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Reading for Writing – Chéri By Colette

February 11, 2022

Happy Friday!! Here is the next book on my list from Natalie Goldberg’s 2011 year-long intensive list.

What’s it about? Good question. As far as I can tell Chéri is a story about a middle-aged woman courtesan and her much much younger lover. After reading the Wikipedia synopsis, I think my description still about sums it up. I think I’m going to approach it as a novel solely about complex character development, as it doesn’t appear to have much action. It was written by a French woman named Colette and published in 1920. Only some of her novels have been translated into English, but Chéri has been adapted to the screen twice (1950 and 2009), and been made into a ballet.

Progress? Pg. 79 in my copy, which seems to be about halfway through.

Observations and Thoughts About Writing:

  • The book is filled with dialogue. I mean it’s literally all dialogue and I frequently get confused about which character is speaking. I know I’m not very good with dialogue in my own writing, but this has thrown me for a loop. I find myself having to backtrack to figure out who’s talking, and I wonder if this is related to my own ability to differentiate between speakers or failing to identify cues to indicate who is speaking. Or maybe the writing style was different enough in the early 1920’s to throw me. I haven’t read anything written in that era for a while. Maybe my mind is just out of practice. I will soldier on.
  • The fact that I’m reading a translation keeps knocking around in my mind as I’m reading. In George Saunders’ Story Club there was a long discussion about the meaning that can be lost during translation as we worked through a piece by a Chinese writer Lu Hsun called “The Incident” (also from 1920 as it turns out). With “The Incident” it was clear that some meaning and strength was lost in the translation and that different translations treated the language differently, but I wonder if some of that was increased by the inherent differences between the English and Chinese languages. It’s left me wondering if there is also such a wide difference between English and French that would result in similar issues with translation. French seems more similar to English in that it shares some latin roots for words, but I don’t know enough about the nuances of translation (or French) to make a determination. Any thoughts on this?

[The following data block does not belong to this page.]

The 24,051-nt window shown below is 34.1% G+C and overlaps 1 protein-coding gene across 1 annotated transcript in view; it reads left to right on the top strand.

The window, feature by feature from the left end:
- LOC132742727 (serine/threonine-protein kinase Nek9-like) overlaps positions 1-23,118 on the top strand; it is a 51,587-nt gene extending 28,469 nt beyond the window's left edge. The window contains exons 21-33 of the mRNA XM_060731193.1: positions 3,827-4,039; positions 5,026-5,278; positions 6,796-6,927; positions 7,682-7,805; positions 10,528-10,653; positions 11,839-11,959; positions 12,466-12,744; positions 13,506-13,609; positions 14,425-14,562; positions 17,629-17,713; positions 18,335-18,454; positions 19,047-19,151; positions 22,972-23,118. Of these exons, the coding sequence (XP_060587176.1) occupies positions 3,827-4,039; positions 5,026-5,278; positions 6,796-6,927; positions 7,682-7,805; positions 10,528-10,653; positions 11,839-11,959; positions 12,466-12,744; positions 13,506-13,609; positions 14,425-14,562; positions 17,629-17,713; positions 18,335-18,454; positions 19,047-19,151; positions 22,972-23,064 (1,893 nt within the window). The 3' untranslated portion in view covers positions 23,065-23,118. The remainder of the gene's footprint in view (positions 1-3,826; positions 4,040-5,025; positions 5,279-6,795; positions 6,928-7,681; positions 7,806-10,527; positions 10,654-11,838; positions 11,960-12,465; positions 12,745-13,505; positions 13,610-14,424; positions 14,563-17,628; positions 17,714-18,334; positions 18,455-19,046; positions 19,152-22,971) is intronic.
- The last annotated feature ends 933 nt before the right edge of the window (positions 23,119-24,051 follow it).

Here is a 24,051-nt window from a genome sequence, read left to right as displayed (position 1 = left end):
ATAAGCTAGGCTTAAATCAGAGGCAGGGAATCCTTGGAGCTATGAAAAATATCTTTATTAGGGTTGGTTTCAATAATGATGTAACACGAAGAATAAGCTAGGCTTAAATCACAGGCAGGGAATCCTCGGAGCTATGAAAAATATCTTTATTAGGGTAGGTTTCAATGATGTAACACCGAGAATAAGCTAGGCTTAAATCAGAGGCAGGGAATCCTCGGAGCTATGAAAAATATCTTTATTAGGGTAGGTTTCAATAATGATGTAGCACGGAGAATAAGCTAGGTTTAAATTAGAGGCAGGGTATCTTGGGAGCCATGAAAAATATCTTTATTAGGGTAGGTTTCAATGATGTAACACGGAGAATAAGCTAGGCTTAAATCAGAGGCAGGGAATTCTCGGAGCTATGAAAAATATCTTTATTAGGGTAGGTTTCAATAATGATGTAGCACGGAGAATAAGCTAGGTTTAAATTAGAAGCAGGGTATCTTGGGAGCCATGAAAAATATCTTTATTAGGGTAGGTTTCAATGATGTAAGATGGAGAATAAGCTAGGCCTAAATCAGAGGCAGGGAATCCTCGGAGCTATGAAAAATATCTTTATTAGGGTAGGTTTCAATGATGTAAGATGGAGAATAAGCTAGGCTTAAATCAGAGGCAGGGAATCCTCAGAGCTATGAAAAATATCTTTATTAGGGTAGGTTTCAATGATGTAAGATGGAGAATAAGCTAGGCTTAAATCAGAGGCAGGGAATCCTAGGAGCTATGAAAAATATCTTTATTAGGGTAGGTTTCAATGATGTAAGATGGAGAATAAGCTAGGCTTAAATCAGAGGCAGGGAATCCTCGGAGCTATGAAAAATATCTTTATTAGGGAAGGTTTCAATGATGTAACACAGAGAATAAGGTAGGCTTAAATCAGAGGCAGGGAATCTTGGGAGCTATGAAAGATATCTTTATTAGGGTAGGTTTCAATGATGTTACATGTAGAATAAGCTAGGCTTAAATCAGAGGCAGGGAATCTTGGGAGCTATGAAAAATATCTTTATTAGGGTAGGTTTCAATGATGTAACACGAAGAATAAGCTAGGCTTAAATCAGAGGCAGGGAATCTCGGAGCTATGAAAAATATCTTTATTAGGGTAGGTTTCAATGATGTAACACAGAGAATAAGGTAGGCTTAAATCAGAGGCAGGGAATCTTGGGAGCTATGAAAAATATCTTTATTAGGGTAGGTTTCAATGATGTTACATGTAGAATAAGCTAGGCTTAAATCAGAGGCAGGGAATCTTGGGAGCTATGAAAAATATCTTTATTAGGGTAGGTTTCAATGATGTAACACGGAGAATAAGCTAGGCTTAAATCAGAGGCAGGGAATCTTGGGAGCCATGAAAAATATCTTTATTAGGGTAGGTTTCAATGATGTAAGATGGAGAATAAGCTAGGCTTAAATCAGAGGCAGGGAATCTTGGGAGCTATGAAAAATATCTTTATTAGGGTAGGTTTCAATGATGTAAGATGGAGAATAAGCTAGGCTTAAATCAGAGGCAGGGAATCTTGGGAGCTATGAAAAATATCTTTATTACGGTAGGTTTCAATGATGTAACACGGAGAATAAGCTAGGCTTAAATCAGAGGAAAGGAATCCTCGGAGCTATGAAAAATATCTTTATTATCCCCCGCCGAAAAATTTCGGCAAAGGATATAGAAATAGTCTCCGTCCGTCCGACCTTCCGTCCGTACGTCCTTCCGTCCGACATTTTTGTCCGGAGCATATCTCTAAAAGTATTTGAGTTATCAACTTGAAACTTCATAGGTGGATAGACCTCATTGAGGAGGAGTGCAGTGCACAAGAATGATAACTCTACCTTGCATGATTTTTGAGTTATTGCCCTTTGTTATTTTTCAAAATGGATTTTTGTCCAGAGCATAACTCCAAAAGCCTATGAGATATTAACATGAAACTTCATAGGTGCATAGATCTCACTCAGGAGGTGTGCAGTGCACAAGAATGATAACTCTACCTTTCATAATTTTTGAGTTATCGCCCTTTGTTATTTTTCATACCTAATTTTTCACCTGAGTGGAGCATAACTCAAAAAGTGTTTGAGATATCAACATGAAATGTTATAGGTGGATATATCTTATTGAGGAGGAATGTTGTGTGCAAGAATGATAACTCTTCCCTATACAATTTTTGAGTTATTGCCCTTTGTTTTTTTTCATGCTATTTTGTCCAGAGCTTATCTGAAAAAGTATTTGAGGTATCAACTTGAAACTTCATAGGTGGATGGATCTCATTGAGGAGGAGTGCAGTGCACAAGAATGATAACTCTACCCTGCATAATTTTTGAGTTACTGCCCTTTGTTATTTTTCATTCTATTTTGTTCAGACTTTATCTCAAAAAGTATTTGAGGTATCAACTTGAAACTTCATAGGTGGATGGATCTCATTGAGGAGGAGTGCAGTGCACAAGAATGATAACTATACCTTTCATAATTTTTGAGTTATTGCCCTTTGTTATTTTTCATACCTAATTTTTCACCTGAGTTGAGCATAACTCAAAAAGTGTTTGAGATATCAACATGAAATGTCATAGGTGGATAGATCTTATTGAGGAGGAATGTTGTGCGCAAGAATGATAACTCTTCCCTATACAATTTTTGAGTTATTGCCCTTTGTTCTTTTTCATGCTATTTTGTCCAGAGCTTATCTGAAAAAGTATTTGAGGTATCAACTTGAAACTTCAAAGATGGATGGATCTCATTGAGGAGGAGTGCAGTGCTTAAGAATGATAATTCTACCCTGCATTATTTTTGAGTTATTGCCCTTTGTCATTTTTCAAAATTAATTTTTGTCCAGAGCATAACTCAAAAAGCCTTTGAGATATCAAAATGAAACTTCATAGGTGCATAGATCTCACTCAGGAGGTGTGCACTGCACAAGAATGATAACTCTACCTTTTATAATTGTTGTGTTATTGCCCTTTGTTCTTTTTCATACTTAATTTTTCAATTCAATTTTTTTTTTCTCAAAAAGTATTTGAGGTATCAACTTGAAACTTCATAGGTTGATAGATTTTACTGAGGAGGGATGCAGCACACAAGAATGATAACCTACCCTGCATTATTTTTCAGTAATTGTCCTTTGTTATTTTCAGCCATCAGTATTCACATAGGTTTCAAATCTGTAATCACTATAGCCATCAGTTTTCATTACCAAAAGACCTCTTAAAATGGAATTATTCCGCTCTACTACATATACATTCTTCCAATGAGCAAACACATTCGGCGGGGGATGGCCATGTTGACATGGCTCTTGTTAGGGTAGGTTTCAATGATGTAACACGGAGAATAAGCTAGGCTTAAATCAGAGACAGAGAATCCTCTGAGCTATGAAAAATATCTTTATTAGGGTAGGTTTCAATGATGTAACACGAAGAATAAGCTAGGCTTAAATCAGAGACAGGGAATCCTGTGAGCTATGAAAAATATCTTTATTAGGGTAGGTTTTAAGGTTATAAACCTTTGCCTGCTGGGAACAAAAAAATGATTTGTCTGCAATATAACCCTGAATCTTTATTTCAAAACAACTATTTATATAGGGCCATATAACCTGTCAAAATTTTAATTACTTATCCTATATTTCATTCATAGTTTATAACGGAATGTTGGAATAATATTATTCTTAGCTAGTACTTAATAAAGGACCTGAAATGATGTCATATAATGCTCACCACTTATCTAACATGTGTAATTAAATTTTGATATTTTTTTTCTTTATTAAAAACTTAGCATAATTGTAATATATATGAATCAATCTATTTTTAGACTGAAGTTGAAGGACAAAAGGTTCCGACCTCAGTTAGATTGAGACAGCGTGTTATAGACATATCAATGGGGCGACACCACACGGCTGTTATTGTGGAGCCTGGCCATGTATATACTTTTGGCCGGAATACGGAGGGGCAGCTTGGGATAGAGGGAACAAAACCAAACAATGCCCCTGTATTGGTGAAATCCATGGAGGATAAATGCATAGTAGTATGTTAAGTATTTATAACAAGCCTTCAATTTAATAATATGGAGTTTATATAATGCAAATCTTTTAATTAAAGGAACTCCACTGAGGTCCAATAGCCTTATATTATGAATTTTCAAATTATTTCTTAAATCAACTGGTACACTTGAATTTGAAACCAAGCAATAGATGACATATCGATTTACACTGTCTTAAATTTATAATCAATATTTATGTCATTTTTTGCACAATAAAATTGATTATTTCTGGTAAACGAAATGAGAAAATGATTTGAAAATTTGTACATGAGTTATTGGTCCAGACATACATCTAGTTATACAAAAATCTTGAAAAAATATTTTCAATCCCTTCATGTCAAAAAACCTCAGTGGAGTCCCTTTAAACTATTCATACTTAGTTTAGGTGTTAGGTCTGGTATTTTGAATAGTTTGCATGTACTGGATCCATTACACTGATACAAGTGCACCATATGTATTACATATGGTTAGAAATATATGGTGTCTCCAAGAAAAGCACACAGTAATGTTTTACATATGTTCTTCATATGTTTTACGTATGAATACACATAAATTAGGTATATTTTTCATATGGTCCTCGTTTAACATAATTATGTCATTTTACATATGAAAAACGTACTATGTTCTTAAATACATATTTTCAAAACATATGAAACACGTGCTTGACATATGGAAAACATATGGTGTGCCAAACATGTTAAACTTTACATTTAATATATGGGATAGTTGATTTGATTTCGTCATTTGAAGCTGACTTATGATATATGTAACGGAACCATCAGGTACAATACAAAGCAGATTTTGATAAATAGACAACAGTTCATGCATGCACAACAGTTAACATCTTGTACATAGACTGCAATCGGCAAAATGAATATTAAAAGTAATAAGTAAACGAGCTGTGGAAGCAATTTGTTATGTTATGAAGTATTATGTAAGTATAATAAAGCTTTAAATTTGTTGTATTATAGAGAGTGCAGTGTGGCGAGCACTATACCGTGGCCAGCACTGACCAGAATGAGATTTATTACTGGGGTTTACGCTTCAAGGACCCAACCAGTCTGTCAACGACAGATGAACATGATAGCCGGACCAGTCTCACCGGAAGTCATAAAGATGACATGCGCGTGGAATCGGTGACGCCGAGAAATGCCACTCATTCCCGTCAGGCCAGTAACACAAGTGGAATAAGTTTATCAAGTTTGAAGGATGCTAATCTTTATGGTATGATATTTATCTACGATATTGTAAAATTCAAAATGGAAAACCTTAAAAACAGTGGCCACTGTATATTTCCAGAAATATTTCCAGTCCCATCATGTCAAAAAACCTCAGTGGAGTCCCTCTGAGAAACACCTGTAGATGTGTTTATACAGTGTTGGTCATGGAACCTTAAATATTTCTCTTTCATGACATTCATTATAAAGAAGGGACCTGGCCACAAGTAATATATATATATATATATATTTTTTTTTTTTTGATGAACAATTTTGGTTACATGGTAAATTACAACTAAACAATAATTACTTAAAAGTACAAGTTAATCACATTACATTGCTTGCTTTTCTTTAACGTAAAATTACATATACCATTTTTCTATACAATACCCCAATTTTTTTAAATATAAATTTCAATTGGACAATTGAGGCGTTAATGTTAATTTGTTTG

Other Thoughts and Questions:

  • I imagine this book was pretty risqué for it’s time, but there’s no overtly sexual imagery or scenes. Everything is implied with dialogue and a few sultry looks. It’s intriguing.
  • Colette is a fascinating woman. The first four novels she wrote were “assigned” to her by her husband who published them under his name and retained the copyright. She never saw a dime from their sales. She was married three times and had numerous relationships with both men and women. In between writing novels she could be found on the stage or pursuing more formal journalism. She was a prolific writer, but not everything has been translated into other languages and she’s most famous for her novel Gigi. The best inspiration for writing strong female characters is to find strong female characters in the world. A biography about Colette will likely find its way onto my reading list.

Has anyone else read this book? What did you think of it? Let me know in the comments!

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